Once the exclusive domain of telecommunications carriers, 10 Gigabit Ethernet (10GigE) is fast becoming a necessary tool for post-production and release printing house Atlab.
Bandwidth-hungry Atlab, which has 30TB of SAN space in Sydney, and recently added 20TB in Melbourne to handle the award-winning Rolf de Heer film Ten Canoes, has found speed critical in handling the massive digital files produced when a movie is scanned and stored on the SAN, which is an SGI InfiniteStorage TP9700 system supported by integrator Intraware.
A typical film requires around 6TB of disk space, but this can expand during production as colour graders, directors and photographic experts apply colour, tonality and other changes to the digitised images.
Reviewing those changes in real time meant Atlab's network needed to deliver video at film-speed 24 frames per second. With an average frame consuming 50MB of space, that equates to a throughput of 1.2GBs. Even using smaller half-resolution frames requires sustained data transfers of 380MB per second.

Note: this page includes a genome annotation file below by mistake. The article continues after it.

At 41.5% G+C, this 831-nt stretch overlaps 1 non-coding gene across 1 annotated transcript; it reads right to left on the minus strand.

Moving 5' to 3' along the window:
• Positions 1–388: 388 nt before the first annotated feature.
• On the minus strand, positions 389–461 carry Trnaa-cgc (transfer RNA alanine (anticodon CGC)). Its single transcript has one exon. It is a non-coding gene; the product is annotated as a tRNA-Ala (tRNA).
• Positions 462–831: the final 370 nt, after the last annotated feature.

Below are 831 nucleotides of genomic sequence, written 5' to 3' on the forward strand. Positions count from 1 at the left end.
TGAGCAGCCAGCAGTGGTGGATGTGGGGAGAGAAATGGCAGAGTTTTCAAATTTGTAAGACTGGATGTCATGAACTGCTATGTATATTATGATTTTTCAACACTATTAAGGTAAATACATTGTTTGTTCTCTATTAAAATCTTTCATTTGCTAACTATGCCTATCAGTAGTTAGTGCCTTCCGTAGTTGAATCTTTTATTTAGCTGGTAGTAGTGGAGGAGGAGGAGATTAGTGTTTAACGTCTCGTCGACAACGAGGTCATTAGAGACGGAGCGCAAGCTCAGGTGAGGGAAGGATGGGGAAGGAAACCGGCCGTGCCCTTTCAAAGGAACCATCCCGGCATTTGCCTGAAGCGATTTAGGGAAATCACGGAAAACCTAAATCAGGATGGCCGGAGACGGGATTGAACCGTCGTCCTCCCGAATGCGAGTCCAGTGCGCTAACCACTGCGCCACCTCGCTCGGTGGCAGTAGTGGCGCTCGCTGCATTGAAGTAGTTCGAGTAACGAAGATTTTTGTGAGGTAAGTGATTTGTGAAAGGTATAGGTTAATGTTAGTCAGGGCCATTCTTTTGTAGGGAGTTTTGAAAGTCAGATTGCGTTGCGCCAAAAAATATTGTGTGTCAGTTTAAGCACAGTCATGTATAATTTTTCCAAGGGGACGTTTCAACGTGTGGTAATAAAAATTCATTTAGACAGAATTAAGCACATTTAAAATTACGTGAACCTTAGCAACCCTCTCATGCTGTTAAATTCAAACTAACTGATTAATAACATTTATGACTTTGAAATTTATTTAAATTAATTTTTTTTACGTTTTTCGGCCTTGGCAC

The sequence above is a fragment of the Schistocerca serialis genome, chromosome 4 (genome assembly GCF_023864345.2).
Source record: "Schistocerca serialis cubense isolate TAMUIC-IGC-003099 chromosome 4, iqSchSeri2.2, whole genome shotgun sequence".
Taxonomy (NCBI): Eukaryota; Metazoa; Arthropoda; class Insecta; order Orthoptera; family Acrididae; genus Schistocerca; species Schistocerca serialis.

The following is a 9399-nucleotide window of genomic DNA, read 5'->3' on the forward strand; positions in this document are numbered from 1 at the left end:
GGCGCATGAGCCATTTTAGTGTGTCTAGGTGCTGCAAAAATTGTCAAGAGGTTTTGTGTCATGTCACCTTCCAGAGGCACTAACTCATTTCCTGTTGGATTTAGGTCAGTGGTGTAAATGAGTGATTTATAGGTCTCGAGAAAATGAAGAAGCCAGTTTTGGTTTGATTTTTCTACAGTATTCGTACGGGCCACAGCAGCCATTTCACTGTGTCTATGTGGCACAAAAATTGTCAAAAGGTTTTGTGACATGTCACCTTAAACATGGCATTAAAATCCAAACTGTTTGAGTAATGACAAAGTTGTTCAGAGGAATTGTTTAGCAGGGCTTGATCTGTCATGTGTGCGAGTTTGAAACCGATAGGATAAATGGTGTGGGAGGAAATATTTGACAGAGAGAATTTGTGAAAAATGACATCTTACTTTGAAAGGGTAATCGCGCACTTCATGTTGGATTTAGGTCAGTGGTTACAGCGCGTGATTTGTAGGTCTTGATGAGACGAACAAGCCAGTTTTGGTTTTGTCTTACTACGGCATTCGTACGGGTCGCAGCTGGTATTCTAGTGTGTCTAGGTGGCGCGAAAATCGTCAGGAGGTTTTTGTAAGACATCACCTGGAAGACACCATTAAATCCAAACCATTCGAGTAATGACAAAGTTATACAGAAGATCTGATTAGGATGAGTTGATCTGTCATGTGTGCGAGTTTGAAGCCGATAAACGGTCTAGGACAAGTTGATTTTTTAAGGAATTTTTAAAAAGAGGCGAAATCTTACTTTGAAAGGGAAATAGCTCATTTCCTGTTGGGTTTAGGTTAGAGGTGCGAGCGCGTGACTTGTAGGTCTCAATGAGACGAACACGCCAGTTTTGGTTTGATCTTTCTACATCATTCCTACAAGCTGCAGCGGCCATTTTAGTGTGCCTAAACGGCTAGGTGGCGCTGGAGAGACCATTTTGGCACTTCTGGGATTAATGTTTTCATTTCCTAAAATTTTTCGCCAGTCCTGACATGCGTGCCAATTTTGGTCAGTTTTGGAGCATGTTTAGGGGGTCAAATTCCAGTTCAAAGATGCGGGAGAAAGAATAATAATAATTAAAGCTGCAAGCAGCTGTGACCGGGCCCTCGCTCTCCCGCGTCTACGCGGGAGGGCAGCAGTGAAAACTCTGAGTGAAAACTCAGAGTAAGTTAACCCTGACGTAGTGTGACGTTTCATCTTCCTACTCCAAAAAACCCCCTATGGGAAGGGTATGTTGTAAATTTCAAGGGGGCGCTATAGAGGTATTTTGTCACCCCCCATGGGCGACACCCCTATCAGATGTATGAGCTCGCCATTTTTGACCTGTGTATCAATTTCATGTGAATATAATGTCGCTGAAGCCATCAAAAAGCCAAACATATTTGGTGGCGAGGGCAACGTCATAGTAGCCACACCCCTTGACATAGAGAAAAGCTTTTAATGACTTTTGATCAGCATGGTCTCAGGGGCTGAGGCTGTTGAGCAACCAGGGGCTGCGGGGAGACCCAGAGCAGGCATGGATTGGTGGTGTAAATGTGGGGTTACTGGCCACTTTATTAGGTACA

Meeting this requirement has made Atlab an eager adopter of fast networking technology, with 4Gbps Fibre Channel connections linking SAN devices and 10GigE connecting the SAN to an HP switch providing 1Gbps Ethernet links to around 20 workstations. Once 10Gbps Fibre Channel technology is widely available, it is likely to drive a SAN upgrade matched by 10GigE to the desktop, says Robert Sandeman, digital services with Atlab.
"We're always looking for speed," he says. "Working in the way that we do, our primary concern is with I/O, not with high computational processing. We have to have enough speed to get the film in front of the director, so he can be confident that when he looks at the digital image playing at 24fps he knows he's seeing it in the correct way."